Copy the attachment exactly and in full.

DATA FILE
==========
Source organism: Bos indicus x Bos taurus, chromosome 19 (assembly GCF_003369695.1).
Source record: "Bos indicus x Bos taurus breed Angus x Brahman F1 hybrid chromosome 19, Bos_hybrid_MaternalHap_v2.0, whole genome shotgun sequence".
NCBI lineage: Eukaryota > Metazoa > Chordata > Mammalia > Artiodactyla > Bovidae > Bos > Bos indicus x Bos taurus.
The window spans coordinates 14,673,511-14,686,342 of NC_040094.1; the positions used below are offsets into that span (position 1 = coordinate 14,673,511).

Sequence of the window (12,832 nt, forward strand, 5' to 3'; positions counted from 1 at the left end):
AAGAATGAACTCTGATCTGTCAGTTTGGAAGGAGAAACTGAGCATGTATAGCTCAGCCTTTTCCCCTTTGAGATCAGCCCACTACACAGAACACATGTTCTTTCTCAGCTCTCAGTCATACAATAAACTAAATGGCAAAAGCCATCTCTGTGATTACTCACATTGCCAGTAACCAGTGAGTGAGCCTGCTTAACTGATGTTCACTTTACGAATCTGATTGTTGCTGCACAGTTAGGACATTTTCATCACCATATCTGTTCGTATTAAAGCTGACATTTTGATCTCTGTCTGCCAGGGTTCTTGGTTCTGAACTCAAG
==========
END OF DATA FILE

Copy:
Source organism: Bos indicus x Bos taurus, chromosome 19 (assembly GCF_003369695.1).
Source record: "Bos indicus x Bos taurus breed Angus x Brahman F1 hybrid chromosome 19, Bos_hybrid_MaternalHap_v2.0, whole genome shotgun sequence".
NCBI lineage: Eukaryota > Metazoa > Chordata > Mammalia > Artiodactyla > Bovidae > Bos > Bos indicus x Bos taurus.
The window spans coordinates 14,673,511-14,686,342 of NC_040094.1; the positions used below are offsets into that span (position 1 = coordinate 14,673,511).

Sequence of the window (12,832 nt, forward strand, 5' to 3'; positions counted from 1 at the left end):
AAGAATGAACTCTGATCTGTCAGTTTGGAAGGAGAAACTGAGCATGTATAGCTCAGCCTTTTCCCCTTTGAGATCAGCCCACTACACAGAACACATGTTCTTTCTCAGCTCTCAGTCATACAATAAACTAAATGGCAAAAGCCATCTCTGTGATTACTCACATTGCCAGTAACCAGTGAGTGAGCCTGCTTAACTGATGTTCACTTTACGAATCTGATTGTTGCTGCACAGTTAGGACATTTTCATCACCATATCTGTTCGTATTAAAGCTGACATTTTGATCTCTGTCTGCCAGGGTTCTTGGTTCTGAACTCAAG